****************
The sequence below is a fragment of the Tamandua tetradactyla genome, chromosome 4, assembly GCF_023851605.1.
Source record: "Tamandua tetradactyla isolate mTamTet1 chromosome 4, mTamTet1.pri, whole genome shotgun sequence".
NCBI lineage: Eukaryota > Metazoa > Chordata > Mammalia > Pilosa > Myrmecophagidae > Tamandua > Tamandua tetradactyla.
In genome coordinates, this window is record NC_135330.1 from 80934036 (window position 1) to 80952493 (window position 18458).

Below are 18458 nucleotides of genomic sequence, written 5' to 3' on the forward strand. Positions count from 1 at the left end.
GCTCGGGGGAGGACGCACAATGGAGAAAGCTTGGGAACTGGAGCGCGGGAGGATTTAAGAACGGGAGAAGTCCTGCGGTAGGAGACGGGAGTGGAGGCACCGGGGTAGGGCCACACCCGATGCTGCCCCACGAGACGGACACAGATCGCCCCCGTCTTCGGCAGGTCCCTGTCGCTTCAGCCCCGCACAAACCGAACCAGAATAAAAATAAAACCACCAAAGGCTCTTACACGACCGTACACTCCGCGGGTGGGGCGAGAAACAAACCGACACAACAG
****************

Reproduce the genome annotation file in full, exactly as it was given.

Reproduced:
The sequence below is a fragment of the Tamandua tetradactyla genome, chromosome 4, assembly GCF_023851605.1.
Source record: "Tamandua tetradactyla isolate mTamTet1 chromosome 4, mTamTet1.pri, whole genome shotgun sequence".
NCBI lineage: Eukaryota > Metazoa > Chordata > Mammalia > Pilosa > Myrmecophagidae > Tamandua > Tamandua tetradactyla.
In genome coordinates, this window is record NC_135330.1 from 80934036 (window position 1) to 80952493 (window position 18458).

Below are 18458 nucleotides of genomic sequence, written 5' to 3' on the forward strand. Positions count from 1 at the left end.
GCTCGGGGGAGGACGCACAATGGAGAAAGCTTGGGAACTGGAGCGCGGGAGGATTTAAGAACGGGAGAAGTCCTGCGGTAGGAGACGGGAGTGGAGGCACCGGGGTAGGGCCACACCCGATGCTGCCCCACGAGACGGACACAGATCGCCCCCGTCTTCGGCAGGTCCCTGTCGCTTCAGCCCCGCACAAACCGAACCAGAATAAAAATAAAACCACCAAAGGCTCTTACACGACCGTACACTCCGCGGGTGGGGCGAGAAACAAACCGACACAACAG